As you know, I teach at Johns Hopkins. So you know I have I have a special place in my heart for you. But even if it wasn't another university, I would think this product is amazing. So and the process to get there, right? I'm just so proud of you all. So okay, let's get started. Tyler, I'll start with you tell me how this idea started. And maybe a little bit more about the product itself.
Yeah, so Tastee Tape is an edible tape designed to hold your favorite food products together to allow for that mess free eating experience. So the way it came to be is Marie and I and our two other co founders, we all did our undergrad and chemical Biomolecular Engineering at Hopkins. And for the major, you had to take a product design course. And basically you're tasked to come up with a list of inventions that you think would be useful and that you can bring to life. So one of our co founders, Erin, she's on the basketball team or she was. And so she was eating a lot of quick on the go lunches before practice. And one of her main meals was wraps. And they would always be falling apart when she would go to eat them and create an absolute mess. So during that brainstorming phase that we were in, in the beginning of the semester, she came up with the idea of an edible tape to hold the wrap together. And we thought it was genius. And we thought it was something we could actually prototype and bring to life. So we spent the next couple of months trying out all different formulas and ingredients and recipes until we were able to get a working prototype that is clear in color, it has no noticeable taste or texture. And it really has the strength to hold together a big fat burrito. So that's kind of how Tastee Tape was born.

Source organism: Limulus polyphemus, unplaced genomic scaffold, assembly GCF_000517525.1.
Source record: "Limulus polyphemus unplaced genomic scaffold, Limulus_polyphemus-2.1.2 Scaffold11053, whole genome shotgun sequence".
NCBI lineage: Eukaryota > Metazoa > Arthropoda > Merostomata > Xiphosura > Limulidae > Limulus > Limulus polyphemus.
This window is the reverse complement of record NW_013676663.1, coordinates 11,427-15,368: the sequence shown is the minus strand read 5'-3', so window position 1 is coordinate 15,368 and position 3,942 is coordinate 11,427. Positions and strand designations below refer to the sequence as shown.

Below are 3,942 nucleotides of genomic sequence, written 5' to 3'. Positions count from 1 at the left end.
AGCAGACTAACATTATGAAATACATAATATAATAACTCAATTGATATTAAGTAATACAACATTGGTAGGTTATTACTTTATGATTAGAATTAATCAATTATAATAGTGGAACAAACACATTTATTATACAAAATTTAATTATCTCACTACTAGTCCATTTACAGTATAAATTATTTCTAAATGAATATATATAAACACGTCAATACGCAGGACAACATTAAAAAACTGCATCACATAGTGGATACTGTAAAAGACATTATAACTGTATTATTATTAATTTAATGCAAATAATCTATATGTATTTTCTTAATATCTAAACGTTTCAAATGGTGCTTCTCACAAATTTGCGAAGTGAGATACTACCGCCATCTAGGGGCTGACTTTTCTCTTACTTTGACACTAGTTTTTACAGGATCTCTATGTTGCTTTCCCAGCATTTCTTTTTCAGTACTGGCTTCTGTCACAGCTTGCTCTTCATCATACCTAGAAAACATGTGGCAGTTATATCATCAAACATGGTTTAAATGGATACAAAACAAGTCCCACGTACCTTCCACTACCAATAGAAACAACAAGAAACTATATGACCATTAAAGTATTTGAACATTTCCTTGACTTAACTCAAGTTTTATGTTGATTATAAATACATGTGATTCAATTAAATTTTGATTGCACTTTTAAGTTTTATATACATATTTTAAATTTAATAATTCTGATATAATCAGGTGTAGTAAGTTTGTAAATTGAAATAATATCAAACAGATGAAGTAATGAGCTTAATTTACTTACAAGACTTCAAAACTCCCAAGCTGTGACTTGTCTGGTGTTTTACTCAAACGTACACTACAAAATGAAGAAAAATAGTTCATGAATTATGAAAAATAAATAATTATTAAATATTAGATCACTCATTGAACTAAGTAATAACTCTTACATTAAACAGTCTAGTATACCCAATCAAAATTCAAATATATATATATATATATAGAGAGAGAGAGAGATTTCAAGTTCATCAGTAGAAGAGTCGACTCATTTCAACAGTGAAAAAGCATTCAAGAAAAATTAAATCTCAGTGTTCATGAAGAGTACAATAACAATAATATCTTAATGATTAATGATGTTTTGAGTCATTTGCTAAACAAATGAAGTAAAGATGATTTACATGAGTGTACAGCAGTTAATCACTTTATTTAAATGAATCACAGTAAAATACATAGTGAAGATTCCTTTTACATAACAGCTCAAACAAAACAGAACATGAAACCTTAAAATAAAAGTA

That's a truly amazing like, I love the idea. I wish I would have been a fly on the wall and the lab and like, like figuring that out. And I do have to ask that when when you the first time Erin, is that right?
Okay, so the first time that Erin came to you, and said, Hey, I have this idea. And she said an edible tape to keep food together. I mean, what was your initial reaction was like, well, that's crazy, or oh my god, that's amazing. Or somewhere in between.